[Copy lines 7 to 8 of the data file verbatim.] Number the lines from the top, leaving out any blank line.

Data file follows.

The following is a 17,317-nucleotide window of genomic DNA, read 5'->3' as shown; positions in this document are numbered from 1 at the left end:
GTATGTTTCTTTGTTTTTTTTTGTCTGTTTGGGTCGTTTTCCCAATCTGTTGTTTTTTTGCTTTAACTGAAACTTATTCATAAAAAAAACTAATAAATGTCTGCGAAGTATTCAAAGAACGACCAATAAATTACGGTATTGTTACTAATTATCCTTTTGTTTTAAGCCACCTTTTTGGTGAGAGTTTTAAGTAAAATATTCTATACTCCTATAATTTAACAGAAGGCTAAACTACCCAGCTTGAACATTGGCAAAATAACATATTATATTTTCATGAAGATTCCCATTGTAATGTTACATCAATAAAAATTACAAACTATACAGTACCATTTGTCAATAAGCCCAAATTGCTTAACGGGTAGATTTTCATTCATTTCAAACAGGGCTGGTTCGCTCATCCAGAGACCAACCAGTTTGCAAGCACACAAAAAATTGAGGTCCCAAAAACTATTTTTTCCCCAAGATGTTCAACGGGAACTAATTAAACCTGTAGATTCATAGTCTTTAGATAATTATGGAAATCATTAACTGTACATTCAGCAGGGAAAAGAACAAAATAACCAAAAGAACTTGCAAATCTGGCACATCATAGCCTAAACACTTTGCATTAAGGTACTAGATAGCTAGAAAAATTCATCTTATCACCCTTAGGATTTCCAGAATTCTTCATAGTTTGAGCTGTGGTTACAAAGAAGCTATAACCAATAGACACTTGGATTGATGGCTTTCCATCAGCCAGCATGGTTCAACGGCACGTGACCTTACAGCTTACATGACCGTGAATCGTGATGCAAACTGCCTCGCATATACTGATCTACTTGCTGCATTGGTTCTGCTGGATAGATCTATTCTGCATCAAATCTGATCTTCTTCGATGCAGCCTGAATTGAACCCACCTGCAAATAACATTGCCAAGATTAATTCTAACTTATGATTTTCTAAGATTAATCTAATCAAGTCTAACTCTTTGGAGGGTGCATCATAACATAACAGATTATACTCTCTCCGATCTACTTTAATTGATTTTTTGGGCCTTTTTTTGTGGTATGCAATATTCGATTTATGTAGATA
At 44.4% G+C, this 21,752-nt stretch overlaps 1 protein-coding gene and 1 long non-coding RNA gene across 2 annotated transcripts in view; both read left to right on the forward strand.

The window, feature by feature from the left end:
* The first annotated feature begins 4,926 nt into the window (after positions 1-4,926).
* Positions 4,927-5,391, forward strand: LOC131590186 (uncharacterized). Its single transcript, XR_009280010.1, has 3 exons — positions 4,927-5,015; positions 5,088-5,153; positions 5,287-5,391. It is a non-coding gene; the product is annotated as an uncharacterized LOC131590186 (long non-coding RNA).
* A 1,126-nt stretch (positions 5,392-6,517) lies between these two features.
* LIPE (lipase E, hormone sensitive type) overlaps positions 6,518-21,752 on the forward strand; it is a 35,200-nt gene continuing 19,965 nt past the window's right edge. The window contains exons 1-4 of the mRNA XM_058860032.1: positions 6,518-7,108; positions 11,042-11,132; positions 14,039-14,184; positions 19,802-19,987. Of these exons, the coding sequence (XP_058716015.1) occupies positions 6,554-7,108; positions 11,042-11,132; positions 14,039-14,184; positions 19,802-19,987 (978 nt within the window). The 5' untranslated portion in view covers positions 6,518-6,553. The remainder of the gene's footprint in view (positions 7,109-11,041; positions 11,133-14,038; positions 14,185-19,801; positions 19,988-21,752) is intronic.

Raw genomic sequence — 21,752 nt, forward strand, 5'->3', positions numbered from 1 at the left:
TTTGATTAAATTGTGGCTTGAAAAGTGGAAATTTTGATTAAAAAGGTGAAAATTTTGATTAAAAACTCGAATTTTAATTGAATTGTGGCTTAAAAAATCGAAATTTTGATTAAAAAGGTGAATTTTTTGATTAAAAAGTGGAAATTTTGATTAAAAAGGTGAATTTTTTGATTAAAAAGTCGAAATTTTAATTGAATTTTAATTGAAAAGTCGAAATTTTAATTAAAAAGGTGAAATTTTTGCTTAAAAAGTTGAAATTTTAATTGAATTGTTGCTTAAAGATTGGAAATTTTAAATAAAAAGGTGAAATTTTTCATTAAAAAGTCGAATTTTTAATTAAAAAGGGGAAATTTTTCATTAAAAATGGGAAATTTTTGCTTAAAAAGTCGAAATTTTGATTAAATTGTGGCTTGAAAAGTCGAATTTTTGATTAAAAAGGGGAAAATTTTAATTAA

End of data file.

* A 1,126-nt stretch (positions 5,392-6,517) lies between these two features.
* LIPE (lipase E, hormone sensitive type) overlaps positions 6,518-21,752 on the forward strand; it is a 35,200-nt gene continuing 19,965 nt past the window's right edge. The window contains exons 1-4 of the mRNA XM_058860032.1: positions 6,518-7,108; positions 11,042-11,132; positions 14,039-14,184; positions 19,802-19,987. Of these exons, the coding sequence (XP_058716015.1) occupies positions 6,554-7,108; positions 11,042-11,132; positions 14,039-14,184; positions 19,802-19,987 (978 nt within the window). The 5' untranslated portion in view covers positions 6,518-6,553. The remainder of the gene's footprint in view (positions 7,109-11,041; positions 11,133-14,038; positions 14,185-19,801; positions 19,988-21,752) is intronic.